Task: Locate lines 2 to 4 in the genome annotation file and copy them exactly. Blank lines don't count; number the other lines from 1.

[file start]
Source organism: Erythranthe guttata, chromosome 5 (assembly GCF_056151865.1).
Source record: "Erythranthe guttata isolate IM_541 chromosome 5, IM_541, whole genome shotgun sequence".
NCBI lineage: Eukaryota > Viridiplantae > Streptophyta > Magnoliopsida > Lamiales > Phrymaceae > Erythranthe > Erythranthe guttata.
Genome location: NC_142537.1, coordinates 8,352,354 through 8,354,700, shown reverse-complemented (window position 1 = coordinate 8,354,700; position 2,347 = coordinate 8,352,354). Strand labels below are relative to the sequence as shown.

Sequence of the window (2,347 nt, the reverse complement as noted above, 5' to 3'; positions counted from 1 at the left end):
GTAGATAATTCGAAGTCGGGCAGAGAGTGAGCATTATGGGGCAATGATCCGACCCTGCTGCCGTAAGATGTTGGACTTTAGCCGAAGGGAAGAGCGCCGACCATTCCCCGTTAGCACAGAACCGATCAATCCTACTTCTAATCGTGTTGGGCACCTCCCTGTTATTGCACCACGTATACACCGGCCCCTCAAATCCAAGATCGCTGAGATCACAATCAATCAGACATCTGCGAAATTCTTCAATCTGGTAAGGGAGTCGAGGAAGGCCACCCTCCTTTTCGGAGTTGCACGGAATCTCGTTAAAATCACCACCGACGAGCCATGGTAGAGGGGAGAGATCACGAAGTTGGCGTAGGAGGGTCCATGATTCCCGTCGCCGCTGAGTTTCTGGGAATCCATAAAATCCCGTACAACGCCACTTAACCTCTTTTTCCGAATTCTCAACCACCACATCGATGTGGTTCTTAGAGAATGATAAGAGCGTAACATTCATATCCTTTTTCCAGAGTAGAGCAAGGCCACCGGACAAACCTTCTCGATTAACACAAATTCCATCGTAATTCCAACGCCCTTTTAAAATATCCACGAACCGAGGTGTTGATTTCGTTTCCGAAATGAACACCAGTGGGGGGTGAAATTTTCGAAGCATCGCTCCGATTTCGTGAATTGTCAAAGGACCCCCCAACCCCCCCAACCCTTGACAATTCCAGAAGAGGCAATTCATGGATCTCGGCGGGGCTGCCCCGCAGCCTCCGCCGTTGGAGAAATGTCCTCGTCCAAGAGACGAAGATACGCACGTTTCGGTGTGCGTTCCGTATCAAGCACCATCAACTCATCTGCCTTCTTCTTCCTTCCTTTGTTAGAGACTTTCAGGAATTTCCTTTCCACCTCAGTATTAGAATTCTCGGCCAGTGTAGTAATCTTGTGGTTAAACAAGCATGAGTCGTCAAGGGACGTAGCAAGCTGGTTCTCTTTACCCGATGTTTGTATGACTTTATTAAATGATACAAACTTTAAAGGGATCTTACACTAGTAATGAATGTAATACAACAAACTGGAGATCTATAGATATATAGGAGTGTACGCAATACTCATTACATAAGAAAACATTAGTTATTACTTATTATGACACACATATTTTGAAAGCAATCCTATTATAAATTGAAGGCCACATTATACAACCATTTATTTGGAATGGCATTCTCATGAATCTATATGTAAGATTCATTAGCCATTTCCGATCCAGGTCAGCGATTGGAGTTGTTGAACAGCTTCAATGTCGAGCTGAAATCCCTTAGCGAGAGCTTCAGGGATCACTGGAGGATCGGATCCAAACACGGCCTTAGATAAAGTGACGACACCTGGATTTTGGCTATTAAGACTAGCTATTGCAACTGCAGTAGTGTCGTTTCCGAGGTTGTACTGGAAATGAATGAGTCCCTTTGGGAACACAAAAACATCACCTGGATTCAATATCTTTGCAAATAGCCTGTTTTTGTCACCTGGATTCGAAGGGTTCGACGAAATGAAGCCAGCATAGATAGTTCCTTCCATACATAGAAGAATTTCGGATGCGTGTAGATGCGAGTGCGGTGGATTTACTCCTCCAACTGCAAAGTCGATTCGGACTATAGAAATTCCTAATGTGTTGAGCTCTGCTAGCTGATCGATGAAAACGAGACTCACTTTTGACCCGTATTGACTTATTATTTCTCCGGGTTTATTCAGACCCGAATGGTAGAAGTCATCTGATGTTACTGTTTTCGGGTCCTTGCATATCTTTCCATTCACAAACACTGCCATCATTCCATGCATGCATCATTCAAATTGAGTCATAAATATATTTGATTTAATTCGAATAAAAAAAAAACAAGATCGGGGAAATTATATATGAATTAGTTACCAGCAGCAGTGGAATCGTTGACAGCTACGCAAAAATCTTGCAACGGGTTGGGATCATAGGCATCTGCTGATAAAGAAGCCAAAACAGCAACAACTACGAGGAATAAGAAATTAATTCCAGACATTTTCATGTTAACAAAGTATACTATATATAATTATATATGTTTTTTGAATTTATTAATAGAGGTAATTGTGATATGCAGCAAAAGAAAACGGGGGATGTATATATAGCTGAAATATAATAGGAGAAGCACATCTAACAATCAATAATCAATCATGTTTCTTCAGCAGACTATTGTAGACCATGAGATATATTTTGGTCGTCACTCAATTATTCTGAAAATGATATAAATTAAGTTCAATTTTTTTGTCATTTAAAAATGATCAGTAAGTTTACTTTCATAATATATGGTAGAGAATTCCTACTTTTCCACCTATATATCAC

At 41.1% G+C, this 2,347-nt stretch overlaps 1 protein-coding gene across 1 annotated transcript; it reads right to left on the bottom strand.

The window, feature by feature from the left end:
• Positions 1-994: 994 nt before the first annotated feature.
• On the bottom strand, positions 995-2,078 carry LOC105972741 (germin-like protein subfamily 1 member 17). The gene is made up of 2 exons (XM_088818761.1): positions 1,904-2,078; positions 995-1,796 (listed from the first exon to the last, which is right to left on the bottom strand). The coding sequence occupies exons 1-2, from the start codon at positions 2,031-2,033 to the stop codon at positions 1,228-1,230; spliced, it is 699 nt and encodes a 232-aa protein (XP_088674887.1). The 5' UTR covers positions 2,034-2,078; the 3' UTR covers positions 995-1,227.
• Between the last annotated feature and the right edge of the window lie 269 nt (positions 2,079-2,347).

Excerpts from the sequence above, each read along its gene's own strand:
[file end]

Source record: "Erythranthe guttata isolate IM_541 chromosome 5, IM_541, whole genome shotgun sequence".
NCBI lineage: Eukaryota > Viridiplantae > Streptophyta > Magnoliopsida > Lamiales > Phrymaceae > Erythranthe > Erythranthe guttata.
Genome location: NC_142537.1, coordinates 8,352,354 through 8,354,700, shown reverse-complemented (window position 1 = coordinate 8,354,700; position 2,347 = coordinate 8,352,354). Strand labels below are relative to the sequence as shown.